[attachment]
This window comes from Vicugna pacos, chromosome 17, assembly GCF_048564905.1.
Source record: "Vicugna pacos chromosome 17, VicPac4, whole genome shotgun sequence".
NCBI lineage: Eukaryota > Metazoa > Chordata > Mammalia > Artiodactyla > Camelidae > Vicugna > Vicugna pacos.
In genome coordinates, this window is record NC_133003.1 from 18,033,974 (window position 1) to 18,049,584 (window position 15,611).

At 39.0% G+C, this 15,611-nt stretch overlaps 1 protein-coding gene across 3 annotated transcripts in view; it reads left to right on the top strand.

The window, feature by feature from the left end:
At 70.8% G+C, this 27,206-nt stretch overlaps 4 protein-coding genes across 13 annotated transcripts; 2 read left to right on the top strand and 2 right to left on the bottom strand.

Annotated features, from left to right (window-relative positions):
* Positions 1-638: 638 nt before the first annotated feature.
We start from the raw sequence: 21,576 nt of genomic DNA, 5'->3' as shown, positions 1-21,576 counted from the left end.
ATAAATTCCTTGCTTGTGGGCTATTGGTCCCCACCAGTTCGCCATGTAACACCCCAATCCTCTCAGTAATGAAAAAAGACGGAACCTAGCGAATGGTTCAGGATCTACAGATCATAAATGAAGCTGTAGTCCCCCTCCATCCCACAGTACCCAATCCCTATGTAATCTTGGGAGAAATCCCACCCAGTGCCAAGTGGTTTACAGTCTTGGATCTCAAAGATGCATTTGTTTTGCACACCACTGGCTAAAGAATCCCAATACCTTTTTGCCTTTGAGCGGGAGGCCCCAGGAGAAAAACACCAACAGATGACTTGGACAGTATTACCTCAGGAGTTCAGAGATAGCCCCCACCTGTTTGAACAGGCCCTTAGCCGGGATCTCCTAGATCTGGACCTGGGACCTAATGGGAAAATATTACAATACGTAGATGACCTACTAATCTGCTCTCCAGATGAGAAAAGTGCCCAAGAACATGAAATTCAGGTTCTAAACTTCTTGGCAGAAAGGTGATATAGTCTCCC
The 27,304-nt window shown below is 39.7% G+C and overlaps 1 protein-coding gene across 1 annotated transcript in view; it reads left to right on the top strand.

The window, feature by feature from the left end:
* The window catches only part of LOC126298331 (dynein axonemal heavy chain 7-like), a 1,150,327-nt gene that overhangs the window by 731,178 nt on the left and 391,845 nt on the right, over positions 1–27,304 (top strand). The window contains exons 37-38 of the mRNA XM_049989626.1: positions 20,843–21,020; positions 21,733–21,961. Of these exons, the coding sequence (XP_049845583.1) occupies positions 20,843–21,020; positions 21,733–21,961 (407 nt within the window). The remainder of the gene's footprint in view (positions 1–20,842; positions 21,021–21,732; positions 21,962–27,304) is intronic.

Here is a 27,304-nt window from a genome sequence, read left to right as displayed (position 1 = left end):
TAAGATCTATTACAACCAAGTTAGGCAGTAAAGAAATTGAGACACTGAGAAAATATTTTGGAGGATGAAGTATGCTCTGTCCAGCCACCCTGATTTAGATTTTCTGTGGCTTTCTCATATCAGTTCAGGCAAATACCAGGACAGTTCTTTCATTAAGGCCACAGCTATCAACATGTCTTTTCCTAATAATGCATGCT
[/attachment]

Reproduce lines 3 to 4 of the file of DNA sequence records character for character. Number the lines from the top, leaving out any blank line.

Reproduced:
NCBI lineage: Eukaryota > Metazoa > Chordata > Mammalia > Artiodactyla > Camelidae > Vicugna > Vicugna pacos.
In genome coordinates, this window is record NC_133003.1 from 18,033,974 (window position 1) to 18,049,584 (window position 15,611).